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Guy Little and Chris Harwood

This article discusses issues surrounding the potential violation of sexual boundaries in sport psychology consultancy and critically evaluates the current state of knowledge in the field. Limited discussion and research relating to this ethical issue exists within sport psychology; the discussion that has occurred has mainly focused on erotic transference and countertransference (Andersen, 2005). Research and knowledge from clinical psychology, counseling psychology, and psychotherapy proffers ideas for discussion and research into the factors that precipitate sexual boundary violations. The relevance of the controversial practice of touch as a therapeutic tool and a stimulus for sexual boundary violations is considered, alongside implications for the training of neophyte practitioners through role-playing, peer support, and supervision.

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Eric D. Morse

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Andrew T. Wolanin and Lori A. Schwanhausser

The purpose of the present study was to investigate the impact of subclinical psychological difficulties, as assessed by the Multilevel Classification System for Sport Psychology (MCS-SP; Gardner & Moore, 2004b, 2006), on the efficacy of the Mindfulness-Acceptance-Commitment (MAC; Gardner & Moore, 2004a, 2007) performance enhancement intervention. Thirteen collegiate field hockey and volleyball athletes participated in a 7-week MAC protocol, and their results were compared to those of a control group of 7 same-sport athletes. Nonparametric analysis of the data offers additional support for MAC as a strategy for enhancing the athletic performance of collegiate athletes and suggests the importance of the accurate assessment of subclinical psychological difficulties to ensure the successful application of sport psychology interventions. In essence, these results suggest that the presence or absence of subclinical psychological difficulties may serve as a moderating factor in performance enhancement efforts.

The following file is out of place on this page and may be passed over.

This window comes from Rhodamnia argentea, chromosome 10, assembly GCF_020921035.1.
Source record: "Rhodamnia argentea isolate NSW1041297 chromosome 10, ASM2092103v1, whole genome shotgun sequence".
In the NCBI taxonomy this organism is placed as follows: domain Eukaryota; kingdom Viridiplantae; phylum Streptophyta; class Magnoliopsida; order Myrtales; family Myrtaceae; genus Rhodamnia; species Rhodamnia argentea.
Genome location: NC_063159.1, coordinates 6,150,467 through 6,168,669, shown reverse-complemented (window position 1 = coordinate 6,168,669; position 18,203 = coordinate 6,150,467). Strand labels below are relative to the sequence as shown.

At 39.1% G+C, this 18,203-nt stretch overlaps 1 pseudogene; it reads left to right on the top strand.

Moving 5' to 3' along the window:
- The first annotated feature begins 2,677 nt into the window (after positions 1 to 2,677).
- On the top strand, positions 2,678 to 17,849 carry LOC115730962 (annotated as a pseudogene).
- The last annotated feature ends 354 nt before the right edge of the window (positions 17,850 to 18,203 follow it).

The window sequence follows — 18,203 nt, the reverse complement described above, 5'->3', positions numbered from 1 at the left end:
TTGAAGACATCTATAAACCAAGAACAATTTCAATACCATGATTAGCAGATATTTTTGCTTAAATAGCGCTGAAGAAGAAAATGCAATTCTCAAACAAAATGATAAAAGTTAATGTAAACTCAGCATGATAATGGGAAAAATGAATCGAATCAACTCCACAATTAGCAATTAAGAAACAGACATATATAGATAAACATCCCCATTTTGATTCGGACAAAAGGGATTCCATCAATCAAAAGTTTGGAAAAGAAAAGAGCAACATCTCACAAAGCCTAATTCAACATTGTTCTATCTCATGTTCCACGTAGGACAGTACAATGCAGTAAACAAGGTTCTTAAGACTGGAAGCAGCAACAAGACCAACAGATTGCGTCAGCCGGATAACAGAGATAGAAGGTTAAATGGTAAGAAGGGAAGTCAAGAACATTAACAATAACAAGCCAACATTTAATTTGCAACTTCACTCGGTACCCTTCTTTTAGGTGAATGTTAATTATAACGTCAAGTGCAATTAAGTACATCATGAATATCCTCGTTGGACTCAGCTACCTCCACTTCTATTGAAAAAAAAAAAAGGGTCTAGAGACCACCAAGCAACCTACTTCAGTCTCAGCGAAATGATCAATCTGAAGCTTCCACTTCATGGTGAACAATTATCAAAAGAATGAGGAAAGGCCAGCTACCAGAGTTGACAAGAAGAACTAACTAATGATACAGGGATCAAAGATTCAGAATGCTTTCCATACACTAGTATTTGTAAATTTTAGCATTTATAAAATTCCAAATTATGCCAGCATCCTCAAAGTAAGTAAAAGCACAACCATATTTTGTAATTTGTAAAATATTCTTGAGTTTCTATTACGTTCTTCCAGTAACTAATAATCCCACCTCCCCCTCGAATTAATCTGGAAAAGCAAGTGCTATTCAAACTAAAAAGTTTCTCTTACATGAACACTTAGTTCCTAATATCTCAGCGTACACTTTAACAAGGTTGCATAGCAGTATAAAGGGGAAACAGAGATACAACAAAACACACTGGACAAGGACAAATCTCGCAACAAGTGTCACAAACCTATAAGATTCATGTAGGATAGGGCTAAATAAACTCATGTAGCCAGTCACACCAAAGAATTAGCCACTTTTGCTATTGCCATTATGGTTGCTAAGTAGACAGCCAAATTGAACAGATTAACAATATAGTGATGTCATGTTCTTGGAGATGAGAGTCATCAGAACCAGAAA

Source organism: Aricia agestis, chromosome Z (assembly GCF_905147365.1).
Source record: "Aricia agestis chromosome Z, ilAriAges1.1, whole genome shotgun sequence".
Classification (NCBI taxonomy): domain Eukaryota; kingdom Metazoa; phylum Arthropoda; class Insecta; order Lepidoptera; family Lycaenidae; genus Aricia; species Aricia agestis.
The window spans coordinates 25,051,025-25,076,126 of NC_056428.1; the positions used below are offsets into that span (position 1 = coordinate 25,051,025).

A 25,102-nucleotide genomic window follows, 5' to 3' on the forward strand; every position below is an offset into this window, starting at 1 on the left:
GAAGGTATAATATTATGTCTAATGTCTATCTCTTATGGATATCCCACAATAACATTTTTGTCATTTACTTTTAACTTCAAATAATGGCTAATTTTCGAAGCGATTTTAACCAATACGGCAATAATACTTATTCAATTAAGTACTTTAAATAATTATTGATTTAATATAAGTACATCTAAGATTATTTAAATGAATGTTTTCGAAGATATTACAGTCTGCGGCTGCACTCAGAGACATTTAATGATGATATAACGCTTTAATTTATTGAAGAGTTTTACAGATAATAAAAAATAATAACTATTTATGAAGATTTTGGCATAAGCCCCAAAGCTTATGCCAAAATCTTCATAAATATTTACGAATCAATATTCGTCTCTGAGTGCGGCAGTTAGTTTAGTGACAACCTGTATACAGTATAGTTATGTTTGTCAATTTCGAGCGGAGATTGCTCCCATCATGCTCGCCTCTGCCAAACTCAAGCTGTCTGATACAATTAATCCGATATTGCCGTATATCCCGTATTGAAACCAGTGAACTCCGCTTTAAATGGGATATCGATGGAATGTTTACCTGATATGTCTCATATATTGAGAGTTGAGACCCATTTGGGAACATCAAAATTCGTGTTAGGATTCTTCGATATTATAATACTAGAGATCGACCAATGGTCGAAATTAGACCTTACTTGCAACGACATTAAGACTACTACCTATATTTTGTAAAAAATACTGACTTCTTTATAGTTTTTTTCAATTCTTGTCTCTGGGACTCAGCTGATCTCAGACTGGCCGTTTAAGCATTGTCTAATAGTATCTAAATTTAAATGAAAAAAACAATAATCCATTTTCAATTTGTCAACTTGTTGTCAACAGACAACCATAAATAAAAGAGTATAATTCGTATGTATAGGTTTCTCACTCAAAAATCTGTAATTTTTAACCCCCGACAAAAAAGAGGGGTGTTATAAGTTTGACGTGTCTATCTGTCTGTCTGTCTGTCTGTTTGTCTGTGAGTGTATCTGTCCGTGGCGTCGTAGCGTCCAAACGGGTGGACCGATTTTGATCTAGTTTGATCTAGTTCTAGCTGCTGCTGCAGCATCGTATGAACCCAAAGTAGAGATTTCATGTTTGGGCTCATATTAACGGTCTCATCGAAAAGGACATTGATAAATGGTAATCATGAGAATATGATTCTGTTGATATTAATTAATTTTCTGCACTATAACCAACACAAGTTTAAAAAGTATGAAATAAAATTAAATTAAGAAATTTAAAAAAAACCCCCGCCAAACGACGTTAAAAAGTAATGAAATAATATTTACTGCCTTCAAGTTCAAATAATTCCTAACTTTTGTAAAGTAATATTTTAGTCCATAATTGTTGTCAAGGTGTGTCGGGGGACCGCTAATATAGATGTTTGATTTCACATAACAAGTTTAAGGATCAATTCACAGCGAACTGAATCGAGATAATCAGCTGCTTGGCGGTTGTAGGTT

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Annemarie Schumacher Dimech and Roland Seiler

Social anxiety is a common psychological complaint that can have a significant and long-term negative impact on a child’s social and cognitive development. In the current study, the relationship between sport participation and social anxiety symptoms was investigated. Swiss primary school children (N =201), parents, and teachers provided information about the children’s social anxiety symptoms, classroom behavior, and sport involvement. Gender differences were observed on social anxiety scores, where girls tended to report higher social anxiety symptoms, as well as on sport activity, where boys engaged in more sport involvement. MANCOVAs with gender as covariant showed no differences in social anxiety symptoms between children involved in an extracurricular sport and those not engaged in sport participation. Nevertheless, children engaged in team sports displayed fewer physical social anxiety symptoms than children involved in individual sports.

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Eric D. Morse

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Jane Lee Sinden

The present study examines Foucault’s (1977) concept of normalization as it applies to the emotions of female elite amateur rowers. Specifically, this study sought to understand how beliefs about emotion, developed through the normalization process, may coerce athletes to continue to train even when physically unhealthy. Interviews were conducted with 11 retired elite amateur female rowers who suffered health problems while training but continued training despite these health problems. Interpretation of the data suggests that the rowers suppressed emotions to avoid appearing mentally weak, negative, or irrational, despite needing to express their concerns about training volumes and health issues to minimize deleterious effects that continued training eventually had on their health.

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Steven L. Proctor and Candace Boan-Lenzo